Here are some questions that will help guide you toward the best decision. These questions aren’t designed to give you an answer, but rather to get your creative juices flowing. Perhaps by considering these questions, you’ll have fresh insight.
What Color Is Your Furniture?
It’s common sense that a room’s wall colors don’t exist in a vacuum. You’ll need to consider the color of the stuff you are planning to fill the room with when you are all done painting.
If you’re getting new furniture, you can tailor the color of the furniture to your new paint scheme. But if you’re planning to use your old furniture, you’re a bit more limited in your color palette.
If your furniture is dark, do you want to create contrast by using light colors? What about if it’s light?
How Much Natural Light Does the Inside of Your House Receive?
As mentioned above, one of the additional properties that affect how we perceive color is the lighting it receives. If the room doesn’t receive much natural light, colors will appear darker and more saturated. Even colors that don’t appear dark out of context can be quite intense in a room that receives little-to-no natural sunlight.
What Are You Trying to Say Through Your Color Scheme?
Color psychology is an interesting interdisciplinary field that looks at the cultural and psychological significance of color in human societies. By understanding a bit about color psychology, you can imbue your room with specific, intentional energies.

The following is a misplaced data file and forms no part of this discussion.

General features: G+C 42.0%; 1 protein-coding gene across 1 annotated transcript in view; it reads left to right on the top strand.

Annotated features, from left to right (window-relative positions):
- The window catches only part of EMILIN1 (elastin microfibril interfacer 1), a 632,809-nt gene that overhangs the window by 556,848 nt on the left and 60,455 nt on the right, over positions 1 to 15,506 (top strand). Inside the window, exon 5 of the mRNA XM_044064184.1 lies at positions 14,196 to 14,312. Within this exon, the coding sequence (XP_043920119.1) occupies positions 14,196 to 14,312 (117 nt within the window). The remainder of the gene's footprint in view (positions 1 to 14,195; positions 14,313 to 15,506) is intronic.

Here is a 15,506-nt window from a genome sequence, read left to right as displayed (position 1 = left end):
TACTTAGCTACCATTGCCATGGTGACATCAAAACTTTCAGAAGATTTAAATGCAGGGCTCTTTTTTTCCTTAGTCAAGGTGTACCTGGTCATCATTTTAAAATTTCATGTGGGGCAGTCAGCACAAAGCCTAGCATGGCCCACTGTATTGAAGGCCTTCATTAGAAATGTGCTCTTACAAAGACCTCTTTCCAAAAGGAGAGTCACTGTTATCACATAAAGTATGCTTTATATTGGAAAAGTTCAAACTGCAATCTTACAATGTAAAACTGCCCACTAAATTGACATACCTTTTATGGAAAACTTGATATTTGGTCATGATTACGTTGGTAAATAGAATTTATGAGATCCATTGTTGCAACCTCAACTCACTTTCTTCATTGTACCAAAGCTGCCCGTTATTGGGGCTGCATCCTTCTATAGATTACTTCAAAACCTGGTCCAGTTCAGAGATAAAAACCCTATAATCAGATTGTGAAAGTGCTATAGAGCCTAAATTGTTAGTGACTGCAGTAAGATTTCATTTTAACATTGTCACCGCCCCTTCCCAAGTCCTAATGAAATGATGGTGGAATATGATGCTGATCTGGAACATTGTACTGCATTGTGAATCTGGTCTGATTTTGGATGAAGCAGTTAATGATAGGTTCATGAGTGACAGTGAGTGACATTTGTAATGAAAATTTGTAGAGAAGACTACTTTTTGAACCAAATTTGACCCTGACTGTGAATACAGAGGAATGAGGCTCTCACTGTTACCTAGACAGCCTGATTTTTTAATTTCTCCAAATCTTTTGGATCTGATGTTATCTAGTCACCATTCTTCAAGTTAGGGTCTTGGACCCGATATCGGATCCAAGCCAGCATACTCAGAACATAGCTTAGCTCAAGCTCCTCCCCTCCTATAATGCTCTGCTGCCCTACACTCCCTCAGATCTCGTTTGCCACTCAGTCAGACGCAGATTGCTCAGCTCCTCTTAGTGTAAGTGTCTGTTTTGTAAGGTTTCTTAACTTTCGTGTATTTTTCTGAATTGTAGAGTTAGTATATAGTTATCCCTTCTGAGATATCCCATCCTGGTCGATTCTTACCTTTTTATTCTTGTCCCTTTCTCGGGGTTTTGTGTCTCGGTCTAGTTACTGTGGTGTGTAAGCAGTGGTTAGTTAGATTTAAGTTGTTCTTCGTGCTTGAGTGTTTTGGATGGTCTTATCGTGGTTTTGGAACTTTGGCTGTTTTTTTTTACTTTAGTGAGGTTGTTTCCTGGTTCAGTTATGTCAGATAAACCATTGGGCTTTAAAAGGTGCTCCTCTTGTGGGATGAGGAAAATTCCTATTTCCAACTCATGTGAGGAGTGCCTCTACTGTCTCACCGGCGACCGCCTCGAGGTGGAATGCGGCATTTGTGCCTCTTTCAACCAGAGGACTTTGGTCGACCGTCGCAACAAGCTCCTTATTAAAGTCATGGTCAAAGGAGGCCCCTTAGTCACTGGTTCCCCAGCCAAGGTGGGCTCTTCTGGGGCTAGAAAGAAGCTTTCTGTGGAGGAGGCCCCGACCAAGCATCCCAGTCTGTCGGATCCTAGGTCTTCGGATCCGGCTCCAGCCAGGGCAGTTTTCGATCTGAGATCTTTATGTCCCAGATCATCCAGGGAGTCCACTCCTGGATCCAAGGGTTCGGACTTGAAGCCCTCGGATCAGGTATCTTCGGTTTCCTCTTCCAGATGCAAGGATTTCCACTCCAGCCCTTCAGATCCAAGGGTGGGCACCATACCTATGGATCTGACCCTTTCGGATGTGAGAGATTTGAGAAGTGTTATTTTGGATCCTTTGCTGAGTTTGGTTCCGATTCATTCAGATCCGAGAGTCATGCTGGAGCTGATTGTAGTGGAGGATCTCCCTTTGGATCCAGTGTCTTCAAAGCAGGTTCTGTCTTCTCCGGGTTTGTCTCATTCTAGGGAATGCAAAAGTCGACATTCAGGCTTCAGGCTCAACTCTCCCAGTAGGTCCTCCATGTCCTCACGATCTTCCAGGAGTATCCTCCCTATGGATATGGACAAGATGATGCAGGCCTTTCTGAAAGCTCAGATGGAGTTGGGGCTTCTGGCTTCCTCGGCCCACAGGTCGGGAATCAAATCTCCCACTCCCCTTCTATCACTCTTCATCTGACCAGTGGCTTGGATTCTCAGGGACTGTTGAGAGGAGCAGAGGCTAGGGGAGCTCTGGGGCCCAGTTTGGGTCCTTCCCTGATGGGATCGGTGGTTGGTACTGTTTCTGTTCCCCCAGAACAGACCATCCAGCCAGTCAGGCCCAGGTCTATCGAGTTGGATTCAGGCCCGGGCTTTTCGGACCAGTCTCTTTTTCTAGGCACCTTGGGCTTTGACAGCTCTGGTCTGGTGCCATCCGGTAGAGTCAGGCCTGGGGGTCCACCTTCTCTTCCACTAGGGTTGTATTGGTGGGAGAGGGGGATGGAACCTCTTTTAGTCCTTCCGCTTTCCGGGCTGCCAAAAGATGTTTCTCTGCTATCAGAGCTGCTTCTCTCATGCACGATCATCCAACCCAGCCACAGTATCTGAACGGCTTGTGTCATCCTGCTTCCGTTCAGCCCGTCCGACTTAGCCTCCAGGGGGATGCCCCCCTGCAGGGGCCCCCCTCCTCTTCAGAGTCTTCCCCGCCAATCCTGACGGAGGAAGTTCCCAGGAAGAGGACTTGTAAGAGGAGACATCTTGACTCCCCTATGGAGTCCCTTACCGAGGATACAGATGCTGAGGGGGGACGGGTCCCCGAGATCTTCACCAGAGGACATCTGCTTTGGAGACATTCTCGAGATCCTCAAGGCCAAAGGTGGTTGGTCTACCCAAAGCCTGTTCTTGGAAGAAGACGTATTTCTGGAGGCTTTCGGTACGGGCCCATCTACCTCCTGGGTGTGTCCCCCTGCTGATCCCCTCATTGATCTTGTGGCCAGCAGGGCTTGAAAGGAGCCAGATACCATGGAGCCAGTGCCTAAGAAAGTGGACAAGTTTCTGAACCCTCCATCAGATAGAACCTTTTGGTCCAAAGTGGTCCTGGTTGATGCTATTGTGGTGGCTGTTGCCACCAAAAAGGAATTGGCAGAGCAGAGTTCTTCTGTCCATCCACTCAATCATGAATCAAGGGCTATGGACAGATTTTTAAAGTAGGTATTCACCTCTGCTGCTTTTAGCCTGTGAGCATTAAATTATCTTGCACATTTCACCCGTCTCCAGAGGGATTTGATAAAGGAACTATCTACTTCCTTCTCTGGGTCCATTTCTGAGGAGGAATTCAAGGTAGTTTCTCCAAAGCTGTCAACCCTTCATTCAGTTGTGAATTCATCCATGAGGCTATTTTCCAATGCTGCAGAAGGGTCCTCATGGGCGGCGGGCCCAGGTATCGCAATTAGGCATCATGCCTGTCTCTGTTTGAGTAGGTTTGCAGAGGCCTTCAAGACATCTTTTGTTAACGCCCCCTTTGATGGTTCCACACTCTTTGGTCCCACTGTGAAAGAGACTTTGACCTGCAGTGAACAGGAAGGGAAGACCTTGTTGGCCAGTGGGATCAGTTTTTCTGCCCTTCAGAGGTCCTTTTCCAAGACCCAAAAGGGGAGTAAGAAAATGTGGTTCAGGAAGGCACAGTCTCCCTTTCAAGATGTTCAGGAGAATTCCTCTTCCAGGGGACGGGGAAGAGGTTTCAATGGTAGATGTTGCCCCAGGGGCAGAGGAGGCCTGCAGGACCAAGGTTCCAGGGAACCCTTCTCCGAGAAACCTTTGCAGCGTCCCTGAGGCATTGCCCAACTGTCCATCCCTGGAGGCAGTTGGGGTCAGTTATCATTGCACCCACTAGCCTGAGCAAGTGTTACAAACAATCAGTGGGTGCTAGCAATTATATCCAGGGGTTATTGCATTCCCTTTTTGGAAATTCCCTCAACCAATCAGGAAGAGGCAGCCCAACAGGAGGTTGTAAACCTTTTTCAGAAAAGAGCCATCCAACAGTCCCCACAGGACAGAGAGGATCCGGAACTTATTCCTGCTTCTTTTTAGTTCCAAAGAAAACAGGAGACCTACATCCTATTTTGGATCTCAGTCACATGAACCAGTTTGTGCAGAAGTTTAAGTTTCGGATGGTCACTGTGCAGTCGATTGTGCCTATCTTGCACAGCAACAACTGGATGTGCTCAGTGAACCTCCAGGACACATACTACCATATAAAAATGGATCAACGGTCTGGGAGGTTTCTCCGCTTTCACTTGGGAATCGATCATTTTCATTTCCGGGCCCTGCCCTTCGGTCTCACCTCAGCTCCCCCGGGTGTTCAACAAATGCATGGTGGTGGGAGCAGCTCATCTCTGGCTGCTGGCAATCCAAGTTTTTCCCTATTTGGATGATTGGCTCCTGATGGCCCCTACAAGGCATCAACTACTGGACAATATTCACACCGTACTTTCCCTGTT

This might sound far-fetched, but color has real and measurable psychological and physiological effects on humans (as well as other animals). As a brief example, let’s explore some of the established effects that two different groups of color have on humans.
The color red can increase a person’s blood pressure and heart rate. It’s associated with passion, romance and anger. Yellow is associated with high energy and compassion. Orange is associated with joy and optimism.
Contrary to red, blue has been shown to lower blood pressure and help people feel calm. Perhaps, due to its ubiquity in nature, blue is a color that helps humans relax. Greens can also have this effect.
What colors would you use for a study with these thoughts in mind? How about your kitchen or bedroom? When you consider color psychology, you can increase the effectiveness of a room’s desired purpose.
What Color Scheme Is Right for You?
Did you ever know that color could be so complicated? Hopefully, after reading this article, you have a better understanding of color and how you can apply it to not only dazzle guests but also reenergize in the morning or cool off after work.
Color is more than just what we see —it’s how we see. Color informs how we want to live our lives. What color scheme is right for you?